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LETTER TO EDITOR
Year : 2018  |  Volume : 19  |  Issue : 2  |  Page : 92-93
 

Dextrocardia with situs inversus totalis: Anesthetic implications and considerations


Department of Anaesthesiology and Critical Care, Pt. B.D. Sharma University of Health Sciences, Rohtak, Haryana, India

Date of Web Publication15-Nov-2018

Correspondence Address:
Dr. Teena Bansal
19/6 J, Medical Campus, PGIMS, Rohtak - 124 001, Haryana
India
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Source of Support: None, Conflict of Interest: None


DOI: 10.4103/TheIAForum.TheIAForum_18_18

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How to cite this article:
Bansal T, Lal J. Dextrocardia with situs inversus totalis: Anesthetic implications and considerations. Indian Anaesth Forum 2018;19:92-3

How to cite this URL:
Bansal T, Lal J. Dextrocardia with situs inversus totalis: Anesthetic implications and considerations. Indian Anaesth Forum [serial online] 2018 [cited 2022 Jun 29];19:92-3. Available from: http://www.theiaforum.org/text.asp?2018/19/2/92/245537




Sir,

Situs inversus totalis is an uncommon genetically determined positional anomaly characterized by transposition of abdominal and thoracic viscera, and the predicted incidence is 1 in 10,000 among the general population.[1] It can also exist as part of the Kartagener's syndrome. Kartagener's syndrome is a congenital autosomal recessive disorder that includes situs inversus totalis, sinusitis, and bronchiectasis. We hereby present a case of situs inversus totalis posted for emergency laparotomy.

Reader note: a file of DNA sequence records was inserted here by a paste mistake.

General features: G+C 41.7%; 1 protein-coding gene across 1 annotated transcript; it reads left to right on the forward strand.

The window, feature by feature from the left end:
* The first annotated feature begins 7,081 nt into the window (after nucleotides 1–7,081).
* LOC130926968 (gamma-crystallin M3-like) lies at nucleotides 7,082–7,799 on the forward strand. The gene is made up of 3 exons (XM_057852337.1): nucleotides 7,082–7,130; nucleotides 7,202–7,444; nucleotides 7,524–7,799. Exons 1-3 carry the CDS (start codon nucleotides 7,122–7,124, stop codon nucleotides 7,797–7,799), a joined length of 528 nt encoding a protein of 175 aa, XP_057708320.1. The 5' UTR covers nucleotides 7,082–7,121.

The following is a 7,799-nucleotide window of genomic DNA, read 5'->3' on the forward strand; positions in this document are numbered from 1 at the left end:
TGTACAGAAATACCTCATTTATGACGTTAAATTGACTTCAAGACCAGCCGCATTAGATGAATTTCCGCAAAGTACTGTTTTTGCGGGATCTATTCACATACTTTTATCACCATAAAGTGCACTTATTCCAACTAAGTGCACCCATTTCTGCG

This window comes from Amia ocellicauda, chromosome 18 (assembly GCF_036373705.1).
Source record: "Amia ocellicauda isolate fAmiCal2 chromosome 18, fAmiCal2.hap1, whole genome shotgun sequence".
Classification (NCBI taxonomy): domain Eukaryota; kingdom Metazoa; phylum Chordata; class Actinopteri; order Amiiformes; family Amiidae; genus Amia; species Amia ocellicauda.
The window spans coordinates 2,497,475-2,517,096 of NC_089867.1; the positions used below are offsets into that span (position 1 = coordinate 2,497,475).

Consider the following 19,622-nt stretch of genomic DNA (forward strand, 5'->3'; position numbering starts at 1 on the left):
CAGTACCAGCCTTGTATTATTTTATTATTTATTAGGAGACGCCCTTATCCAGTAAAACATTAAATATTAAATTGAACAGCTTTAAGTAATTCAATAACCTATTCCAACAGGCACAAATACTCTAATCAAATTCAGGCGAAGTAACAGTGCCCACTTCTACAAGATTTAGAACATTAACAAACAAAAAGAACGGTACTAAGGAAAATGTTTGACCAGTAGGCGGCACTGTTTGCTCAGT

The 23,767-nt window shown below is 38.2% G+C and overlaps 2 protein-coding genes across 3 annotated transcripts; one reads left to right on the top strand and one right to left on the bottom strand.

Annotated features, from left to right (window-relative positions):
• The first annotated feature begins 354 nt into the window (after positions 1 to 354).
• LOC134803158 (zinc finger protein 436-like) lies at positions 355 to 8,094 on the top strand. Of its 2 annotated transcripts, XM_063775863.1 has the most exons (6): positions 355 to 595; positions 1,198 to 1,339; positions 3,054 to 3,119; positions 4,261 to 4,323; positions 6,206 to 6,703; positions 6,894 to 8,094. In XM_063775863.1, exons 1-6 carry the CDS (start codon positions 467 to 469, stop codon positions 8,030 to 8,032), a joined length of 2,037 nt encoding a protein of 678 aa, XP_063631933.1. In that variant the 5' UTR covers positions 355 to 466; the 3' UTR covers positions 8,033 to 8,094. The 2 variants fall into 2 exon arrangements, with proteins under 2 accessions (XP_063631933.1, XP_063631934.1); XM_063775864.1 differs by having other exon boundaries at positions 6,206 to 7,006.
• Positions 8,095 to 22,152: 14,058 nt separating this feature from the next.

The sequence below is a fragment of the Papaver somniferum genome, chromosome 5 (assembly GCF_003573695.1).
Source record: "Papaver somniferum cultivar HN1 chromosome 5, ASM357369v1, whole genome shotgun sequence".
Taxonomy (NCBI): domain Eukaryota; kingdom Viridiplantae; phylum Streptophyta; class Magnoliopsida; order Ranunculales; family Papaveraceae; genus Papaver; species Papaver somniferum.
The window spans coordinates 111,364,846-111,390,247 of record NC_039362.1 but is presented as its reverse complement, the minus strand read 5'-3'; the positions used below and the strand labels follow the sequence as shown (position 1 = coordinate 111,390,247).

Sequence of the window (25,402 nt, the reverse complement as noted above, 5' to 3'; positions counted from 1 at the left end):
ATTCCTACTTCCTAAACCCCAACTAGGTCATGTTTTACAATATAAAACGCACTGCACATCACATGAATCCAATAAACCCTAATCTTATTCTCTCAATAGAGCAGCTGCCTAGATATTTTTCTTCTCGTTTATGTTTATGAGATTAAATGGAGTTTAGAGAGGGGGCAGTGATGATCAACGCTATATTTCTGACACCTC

A 45-year-old male presented in emergency operation theater for laparotomy because of acute pain in the left iliac fossa which was diagnosed as burst appendix on ultrasonography. Ultrasound abdomen indicated situs inversus. Medical and surgical history was unremarkable. Blood pressure was 90/60 mmHg and heart rate was 120/min. Systemic examination revealed normal heart sounds but on the right side. Chest was bilaterally clear. Airway examination was unremarkable. Spine was normal. Electrocardiography (ECG) displayed inverted P waves in Leads I and aVL suggestive of dextrocardia. Chest X-ray revealed cardiac shadow and gastric bubble on the right side. A diagnosis of situs inversus with dextrocardia was made. Echocardiography revealed dextrocardia with normal cardiac anatomy. Other relevant laboratory investigations were within normal limits. General anesthesia was planned for the procedure. In the operating room, standard monitors were attached. After preoxygenation, induction of anesthesia was done with fentanyl 2 μg/kg, thiopentone sodium 5 mg/kg, and rocuronium 1 mg/kg. Endotracheal intubation was done which was confirmed by bilateral air entry and capnography. Anesthesia was maintained with isoflurane in 67% nitrous oxide. Heat moisture exchanger was used for humidification of inspired gasses. Intraoperatively, there were secretions in the endotracheal tube which were suctioned out. Surgery lasted for 1 hour. At the end of surgery, residual neuromuscular blockade was reversed with neostigmine and glycopyrrolate and the trachea was extubated awake. Postoperative course was uneventful.

Situs inversus may involve many systems such as cardiovascular system, airway, spine, and alimentary tract of which involvement and abnormalities of cardiovascular system are most important. In normal population, the prevalence of congenital heart disease is <1%, whereas in patients of situs inversus totalis, it may go up to 3%–5%. Various anomalies associated with situs inversus either singly or in combination in the cardiovascular system include atrial septal defects, ventricular septal defects, transposition of great vessels, absent coronary sinus, double outlet right ventricle, total pulmonary anomalous venous defect and pulmonary valve stenosis.[2]